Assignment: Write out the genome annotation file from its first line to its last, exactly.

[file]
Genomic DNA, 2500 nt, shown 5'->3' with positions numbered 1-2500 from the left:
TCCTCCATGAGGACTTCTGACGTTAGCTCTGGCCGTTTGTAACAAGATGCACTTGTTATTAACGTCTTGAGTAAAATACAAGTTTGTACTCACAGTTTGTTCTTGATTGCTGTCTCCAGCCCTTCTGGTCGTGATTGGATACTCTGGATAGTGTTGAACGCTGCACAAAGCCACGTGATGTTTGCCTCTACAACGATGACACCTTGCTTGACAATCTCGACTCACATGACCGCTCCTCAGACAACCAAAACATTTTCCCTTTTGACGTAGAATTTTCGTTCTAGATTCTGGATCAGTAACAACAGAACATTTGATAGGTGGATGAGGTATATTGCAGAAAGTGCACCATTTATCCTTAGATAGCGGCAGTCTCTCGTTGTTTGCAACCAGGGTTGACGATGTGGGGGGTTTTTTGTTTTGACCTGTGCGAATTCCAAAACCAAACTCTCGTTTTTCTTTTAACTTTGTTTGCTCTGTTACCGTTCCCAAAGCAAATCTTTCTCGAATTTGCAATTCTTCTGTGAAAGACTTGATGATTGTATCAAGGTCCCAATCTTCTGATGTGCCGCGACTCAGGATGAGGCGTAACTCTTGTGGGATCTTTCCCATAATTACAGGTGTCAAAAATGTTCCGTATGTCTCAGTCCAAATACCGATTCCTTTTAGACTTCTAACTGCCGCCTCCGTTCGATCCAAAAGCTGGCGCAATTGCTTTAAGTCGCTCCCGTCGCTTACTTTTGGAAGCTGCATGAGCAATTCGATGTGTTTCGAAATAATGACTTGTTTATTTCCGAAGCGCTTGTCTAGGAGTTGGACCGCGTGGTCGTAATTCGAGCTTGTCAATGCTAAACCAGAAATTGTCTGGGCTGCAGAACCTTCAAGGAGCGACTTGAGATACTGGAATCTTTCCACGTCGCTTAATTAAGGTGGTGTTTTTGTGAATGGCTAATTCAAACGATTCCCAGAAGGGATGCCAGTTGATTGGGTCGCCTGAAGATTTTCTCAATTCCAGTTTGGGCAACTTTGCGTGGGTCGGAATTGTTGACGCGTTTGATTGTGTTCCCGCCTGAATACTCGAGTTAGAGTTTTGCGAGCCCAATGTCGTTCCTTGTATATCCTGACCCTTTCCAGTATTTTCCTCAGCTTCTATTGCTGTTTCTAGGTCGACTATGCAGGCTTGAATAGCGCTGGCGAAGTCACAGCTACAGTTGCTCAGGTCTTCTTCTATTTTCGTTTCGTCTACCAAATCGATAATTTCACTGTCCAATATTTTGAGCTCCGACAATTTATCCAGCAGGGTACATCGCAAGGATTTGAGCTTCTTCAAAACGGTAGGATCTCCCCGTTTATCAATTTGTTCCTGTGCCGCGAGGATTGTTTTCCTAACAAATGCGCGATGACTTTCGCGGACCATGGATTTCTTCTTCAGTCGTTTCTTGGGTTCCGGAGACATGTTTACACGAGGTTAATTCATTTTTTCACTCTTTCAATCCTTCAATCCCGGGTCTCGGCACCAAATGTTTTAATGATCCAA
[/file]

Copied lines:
Genomic DNA, 2500 nt, shown 5'->3' with positions numbered 1-2500 from the left:
TCCTCCATGAGGACTTCTGACGTTAGCTCTGGCCGTTTGTAACAAGATGCACTTGTTATTAACGTCTTGAGTAAAATACAAGTTTGTACTCACAGTTTGTTCTTGATTGCTGTCTCCAGCCCTTCTGGTCGTGATTGGATACTCTGGATAGTGTTGAACGCTGCACAAAGCCACGTGATGTTTGCCTCTACAACGATGACACCTTGCTTGACAATCTCGACTCACATGACCGCTCCTCAGACAACCAAAACATTTTCCCTTTTGACGTAGAATTTTCGTTCTAGATTCTGGATCAGTAACAACAGAACATTTGATAGGTGGATGAGGTATATTGCAGAAAGTGCACCATTTATCCTTAGATAGCGGCAGTCTCTCGTTGTTTGCAACCAGGGTTGACGATGTGGGGGGTTTTTTGTTTTGACCTGTGCGAATTCCAAAACCAAACTCTCGTTTTTCTTTTAACTTTGTTTGCTCTGTTACCGTTCCCAAAGCAAATCTTTCTCGAATTTGCAATTCTTCTGTGAAAGACTTGATGATTGTATCAAGGTCCCAATCTTCTGATGTGCCGCGACTCAGGATGAGGCGTAACTCTTGTGGGATCTTTCCCATAATTACAGGTGTCAAAAATGTTCCGTATGTCTCAGTCCAAATACCGATTCCTTTTAGACTTCTAACTGCCGCCTCCGTTCGATCCAAAAGCTGGCGCAATTGCTTTAAGTCGCTCCCGTCGCTTACTTTTGGAAGCTGCATGAGCAATTCGATGTGTTTCGAAATAATGACTTGTTTATTTCCGAAGCGCTTGTCTAGGAGTTGGACCGCGTGGTCGTAATTCGAGCTTGTCAATGCTAAACCAGAAATTGTCTGGGCTGCAGAACCTTCAAGGAGCGACTTGAGATACTGGAATCTTTCCACGTCGCTTAATTAAGGTGGTGTTTTTGTGAATGGCTAATTCAAACGATTCCCAGAAGGGATGCCAGTTGATTGGGTCGCCTGAAGATTTTCTCAATTCCAGTTTGGGCAACTTTGCGTGGGTCGGAATTGTTGACGCGTTTGATTGTGTTCCCGCCTGAATACTCGAGTTAGAGTTTTGCGAGCCCAATGTCGTTCCTTGTATATCCTGACCCTTTCCAGTATTTTCCTCAGCTTCTATTGCTGTTTCTAGGTCGACTATGCAGGCTTGAATAGCGCTGGCGAAGTCACAGCTACAGTTGCTCAGGTCTTCTTCTATTTTCGTTTCGTCTACCAAATCGATAATTTCACTGTCCAATATTTTGAGCTCCGACAATTTATCCAGCAGGGTACATCGCAAGGATTTGAGCTTCTTCAAAACGGTAGGATCTCCCCGTTTATCAATTTGTTCCTGTGCCGCGAGGATTGTTTTCCTAACAAATGCGCGATGACTTTCGCGGACCATGGATTTCTTCTTCAGTCGTTTCTTGGGTTCCGGAGACATGTTTACACGAGGTTAATTCATTTTTTCACTCTTTCAATCCTTCAATCCCGGGTCTCGGCACCAAATGTTTTAATGATCCAA